Optimizing Web Pages

With the new Web site I’m developing drawing nearer to its public debut, and with the entire backend being written from scratch by me, I’ve become concerned with optimizing the output as much as possible.

While searching for some resources the other night (I was mainly looking for a Firefox add-on that would display a page’s load time, the way Netscape used to do – the only one I found has not been updated to work with FF3, yet), I came across two interesting resources.

WebSlug

WebSlug.info is a Web site that measures the amount of time it takes to load a site. Some really useful aspects of the site, in addition to the fact that it measures the load time, are the following:

  • WebSlug allows you to test two sites against each other. If you’re working on a new Web site (as I am), you can actually compare your old site against your new site. Or, if you’re feeling really froggy, you can try to compare your site to a really fast site like Google or neotelos.com (the top-ranked site in WebSlug’s database at the time I’m writing this article, with an average load time of 0.15 seconds).
  • WebSlug keeps track of every test that’s run through its interface, allowing you to track the average load time over a series of tests. As mentioned above, neotelos.com lists an average of 0.15 seconds per load, after being tested 256 times. Google is the second-ranked site in WebSlug’s database, with an average load time of 1.48 seconds over 746 tests.

The odd thing about WebSlug’s rankings is the fact that they seem to be based on some sort of “score” combining the average load time and the number of recorded tests. Therefore, although Google has the fifteenth fastest load time on WebSlug’s “top 20 sites” page, it’s ranked second, because it’s been tested more than any other page on the list.

WebSlug also allows you to view the top 20 and bottom 20 sites tested with its interface.

The main problem I’ve found with WebSlug is the fact that it uses your connection and browser to run the test. Therefore, you might not always get an accurate snap shot of how your sites perform in comparison to each other. For most people, the difference would probably never be noticeable.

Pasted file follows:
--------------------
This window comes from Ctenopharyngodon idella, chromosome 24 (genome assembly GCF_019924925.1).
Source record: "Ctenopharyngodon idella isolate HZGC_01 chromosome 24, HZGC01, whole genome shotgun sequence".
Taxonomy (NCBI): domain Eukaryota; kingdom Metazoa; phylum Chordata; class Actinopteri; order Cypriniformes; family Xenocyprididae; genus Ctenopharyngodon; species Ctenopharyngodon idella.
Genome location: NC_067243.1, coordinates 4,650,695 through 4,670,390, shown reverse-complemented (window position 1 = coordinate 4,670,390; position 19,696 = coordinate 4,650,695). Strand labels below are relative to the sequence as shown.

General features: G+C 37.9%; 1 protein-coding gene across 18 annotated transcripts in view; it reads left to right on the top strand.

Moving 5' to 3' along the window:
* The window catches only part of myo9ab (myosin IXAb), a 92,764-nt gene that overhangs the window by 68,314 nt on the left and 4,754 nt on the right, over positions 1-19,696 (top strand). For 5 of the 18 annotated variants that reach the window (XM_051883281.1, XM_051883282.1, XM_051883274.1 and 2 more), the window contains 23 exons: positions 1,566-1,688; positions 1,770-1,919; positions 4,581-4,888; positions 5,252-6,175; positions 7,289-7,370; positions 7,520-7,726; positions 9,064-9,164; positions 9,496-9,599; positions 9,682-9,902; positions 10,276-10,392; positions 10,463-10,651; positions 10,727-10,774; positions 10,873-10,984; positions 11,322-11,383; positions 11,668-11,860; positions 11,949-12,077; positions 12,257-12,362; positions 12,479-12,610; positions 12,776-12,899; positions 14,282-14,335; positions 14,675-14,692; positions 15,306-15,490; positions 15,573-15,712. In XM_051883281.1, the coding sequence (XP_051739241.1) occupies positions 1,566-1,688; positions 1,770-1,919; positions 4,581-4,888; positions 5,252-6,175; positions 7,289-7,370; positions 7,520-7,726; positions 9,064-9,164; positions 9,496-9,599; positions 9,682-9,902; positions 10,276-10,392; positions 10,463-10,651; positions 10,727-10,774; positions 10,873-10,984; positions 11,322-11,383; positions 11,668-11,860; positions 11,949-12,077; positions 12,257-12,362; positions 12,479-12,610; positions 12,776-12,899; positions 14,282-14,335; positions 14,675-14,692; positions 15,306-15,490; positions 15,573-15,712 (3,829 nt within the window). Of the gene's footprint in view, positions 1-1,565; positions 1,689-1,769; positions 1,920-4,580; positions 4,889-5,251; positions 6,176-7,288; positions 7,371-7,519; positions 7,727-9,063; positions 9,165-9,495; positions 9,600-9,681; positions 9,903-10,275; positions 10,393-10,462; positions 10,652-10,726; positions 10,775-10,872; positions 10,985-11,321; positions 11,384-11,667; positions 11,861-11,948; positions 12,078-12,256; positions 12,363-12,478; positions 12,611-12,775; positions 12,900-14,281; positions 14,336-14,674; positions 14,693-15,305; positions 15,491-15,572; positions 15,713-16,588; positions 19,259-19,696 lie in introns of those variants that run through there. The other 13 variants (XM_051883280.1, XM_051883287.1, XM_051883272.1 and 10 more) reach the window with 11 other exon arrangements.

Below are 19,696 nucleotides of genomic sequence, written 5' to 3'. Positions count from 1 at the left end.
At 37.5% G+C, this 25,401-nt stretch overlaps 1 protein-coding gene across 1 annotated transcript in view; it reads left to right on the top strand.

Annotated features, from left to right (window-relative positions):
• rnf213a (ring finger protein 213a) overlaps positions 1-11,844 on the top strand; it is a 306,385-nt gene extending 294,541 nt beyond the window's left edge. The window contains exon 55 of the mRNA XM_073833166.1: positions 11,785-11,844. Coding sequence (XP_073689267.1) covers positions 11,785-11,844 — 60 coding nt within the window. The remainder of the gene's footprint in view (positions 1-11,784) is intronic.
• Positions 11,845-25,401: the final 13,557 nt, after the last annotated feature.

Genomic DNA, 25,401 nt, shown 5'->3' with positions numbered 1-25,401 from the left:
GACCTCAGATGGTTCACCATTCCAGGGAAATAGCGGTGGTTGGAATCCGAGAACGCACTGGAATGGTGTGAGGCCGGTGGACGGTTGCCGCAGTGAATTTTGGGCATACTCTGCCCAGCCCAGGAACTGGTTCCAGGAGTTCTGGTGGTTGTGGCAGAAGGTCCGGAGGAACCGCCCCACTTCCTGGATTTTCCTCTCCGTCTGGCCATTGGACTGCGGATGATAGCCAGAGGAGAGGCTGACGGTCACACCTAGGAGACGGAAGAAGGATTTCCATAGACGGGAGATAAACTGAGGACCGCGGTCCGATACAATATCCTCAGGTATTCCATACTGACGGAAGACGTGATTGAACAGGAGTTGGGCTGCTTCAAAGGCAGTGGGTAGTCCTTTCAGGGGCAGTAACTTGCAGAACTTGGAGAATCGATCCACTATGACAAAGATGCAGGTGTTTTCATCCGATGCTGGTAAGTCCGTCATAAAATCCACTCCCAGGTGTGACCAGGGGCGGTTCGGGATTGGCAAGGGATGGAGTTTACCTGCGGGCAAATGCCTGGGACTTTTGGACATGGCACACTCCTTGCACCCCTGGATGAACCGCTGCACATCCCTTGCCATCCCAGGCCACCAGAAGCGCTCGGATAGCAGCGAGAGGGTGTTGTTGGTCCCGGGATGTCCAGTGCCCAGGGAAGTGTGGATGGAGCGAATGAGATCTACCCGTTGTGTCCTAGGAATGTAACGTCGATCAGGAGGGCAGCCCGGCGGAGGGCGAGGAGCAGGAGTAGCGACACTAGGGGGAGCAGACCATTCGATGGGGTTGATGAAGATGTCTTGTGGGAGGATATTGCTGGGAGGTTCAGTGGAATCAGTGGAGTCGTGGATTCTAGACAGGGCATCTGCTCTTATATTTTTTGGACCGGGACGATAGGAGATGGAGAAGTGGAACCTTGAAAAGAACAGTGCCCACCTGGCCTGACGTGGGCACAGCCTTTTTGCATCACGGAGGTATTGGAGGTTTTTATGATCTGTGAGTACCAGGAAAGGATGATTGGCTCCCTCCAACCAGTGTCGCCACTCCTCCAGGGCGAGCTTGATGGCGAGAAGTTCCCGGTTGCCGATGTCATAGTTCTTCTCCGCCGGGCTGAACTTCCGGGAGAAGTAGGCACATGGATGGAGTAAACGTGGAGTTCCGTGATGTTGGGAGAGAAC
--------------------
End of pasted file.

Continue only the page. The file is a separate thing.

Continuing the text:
For me, however, the tests are completely inaccurate when I run them from work. Because I have a direct connection to our Web server, meaning that our in-house Web site loads immediately every time, it offsets the results. Although our current Web site took an average of about 15-20 seconds to load from home, it took less than half a second to load at work. Therefore, this test is really only reliable when running it on a remote Web site.

The fact that the test is run through your browser could also potentially offset the results. Although most of us may not ever notice a major difference in the speed of our browsers, there are differences. For instance, the default installation of Opera is apparently considerably faster than the default installation of Firefox of IE.

While comparing sites would most likely be accurate, the records stored in the database cannot really be considered as such, being that one site may be tested using nothing but IE on a dialup connection, while another site might be consistently tested using Opera on a T1 connection.

WebSlug does keep some analytical information on the tests that are run, allowing you to view a breakdown of which browsers and which operating systems were used (though the connection type and speed are not tracked), so you can try to break things down that way.

Die.Net

I also found an interesting blog article at a Web site called die.net, detailing some intriguing research and some nice tips on optimizing page loads.

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